But seeing Mondrian's development like this does put the Mondrian-loving viewer on the spot. If you follow it, it only makes sense on Mondrian's own terms - not an approach to abstraction as such, but a gradual revelation of spiritual truth. Mondrian's own terms, however, are not very easy to accept. They are, to put it bluntly, a species of mumbo-jumbo, the sort that sees the universe as the operation of vast binary principles, and makes rather simple-minded pictorial equivalents of them (male = vertical, female = horizontal, for instance).
And the development-story only makes explicit a problem that we should probably feel in front of Mondrian's mature pictures anyway - like the marvellous Composition with Blue of 1937 that closes this exhibition. Enormously significant, one wants to say, a lesson in something, a great source of strength, all the things that would make a Mondrian a life-improving addition to any home... somehow. And then you find yourself in a dilemma, caught between the trivial and the preposterous. Is it merely a superb exercise in tensely balanced form and taught rhythm? That sounds too close to saying pretty pattern or neat design. But try to go further and you end up talking very large and windy, talking far too much like Mondrian talked. But anyway, this is one of those Mondrians - real or well-replicated - that I'd especially like on my wall. And perhaps after a few years of co-habitation a clearer answer would comen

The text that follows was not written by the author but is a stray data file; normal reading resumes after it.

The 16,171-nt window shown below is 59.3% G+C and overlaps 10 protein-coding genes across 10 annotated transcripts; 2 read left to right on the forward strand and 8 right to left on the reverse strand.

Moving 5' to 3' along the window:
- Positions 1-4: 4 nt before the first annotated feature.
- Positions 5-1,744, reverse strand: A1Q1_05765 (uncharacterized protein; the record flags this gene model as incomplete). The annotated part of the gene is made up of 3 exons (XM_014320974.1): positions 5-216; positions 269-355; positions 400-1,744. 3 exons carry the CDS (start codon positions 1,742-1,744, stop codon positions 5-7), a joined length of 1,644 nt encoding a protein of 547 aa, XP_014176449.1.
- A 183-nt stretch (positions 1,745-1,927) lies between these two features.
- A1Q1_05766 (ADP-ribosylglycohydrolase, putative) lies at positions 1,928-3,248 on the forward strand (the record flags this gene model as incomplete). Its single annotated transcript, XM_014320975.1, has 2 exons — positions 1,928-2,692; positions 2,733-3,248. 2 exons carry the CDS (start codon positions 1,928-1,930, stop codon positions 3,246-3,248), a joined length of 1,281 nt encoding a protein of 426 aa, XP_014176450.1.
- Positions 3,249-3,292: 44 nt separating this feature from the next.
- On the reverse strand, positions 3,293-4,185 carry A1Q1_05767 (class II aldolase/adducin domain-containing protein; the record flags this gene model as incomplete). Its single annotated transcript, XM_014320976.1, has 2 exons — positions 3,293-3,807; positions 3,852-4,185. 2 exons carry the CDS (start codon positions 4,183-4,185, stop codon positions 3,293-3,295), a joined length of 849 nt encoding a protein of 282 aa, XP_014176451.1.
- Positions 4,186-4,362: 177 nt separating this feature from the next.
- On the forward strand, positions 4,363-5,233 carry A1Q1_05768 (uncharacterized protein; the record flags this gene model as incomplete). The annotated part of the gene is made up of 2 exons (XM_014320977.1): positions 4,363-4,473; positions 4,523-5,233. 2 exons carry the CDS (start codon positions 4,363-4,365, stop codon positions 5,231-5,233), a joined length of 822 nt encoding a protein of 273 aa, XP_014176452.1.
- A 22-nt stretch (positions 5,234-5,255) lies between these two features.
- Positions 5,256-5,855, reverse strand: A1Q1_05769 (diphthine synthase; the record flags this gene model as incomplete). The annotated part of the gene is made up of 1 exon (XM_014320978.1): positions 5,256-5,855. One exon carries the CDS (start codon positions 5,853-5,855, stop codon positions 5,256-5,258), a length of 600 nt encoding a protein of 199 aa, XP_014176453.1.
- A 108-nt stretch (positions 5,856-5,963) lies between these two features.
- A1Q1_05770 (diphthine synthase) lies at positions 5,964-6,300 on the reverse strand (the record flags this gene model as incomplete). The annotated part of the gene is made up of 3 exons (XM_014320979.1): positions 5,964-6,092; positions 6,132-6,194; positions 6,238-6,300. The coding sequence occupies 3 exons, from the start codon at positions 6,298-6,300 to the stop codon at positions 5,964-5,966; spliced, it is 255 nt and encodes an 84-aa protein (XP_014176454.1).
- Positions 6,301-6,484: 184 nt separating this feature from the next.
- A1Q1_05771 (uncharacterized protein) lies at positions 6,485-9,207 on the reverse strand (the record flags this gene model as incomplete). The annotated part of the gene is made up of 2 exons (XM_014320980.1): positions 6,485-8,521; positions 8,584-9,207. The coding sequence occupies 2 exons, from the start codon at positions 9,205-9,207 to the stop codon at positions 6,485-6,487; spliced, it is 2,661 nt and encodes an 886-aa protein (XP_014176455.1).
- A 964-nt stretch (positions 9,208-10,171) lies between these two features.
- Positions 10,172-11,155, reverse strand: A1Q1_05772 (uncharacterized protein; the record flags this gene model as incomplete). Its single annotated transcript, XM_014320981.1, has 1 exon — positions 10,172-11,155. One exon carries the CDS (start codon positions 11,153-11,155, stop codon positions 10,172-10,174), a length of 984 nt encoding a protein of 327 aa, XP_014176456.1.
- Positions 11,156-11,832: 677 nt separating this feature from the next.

`Mondrian: Nature to Abstraction' (sponsored by AT&T) is at the Tate Gallery, London SW1 (0171-887 8000) to 30 Nov. To pre-book tickets, phone First Call (0171-420 0200)Reuse content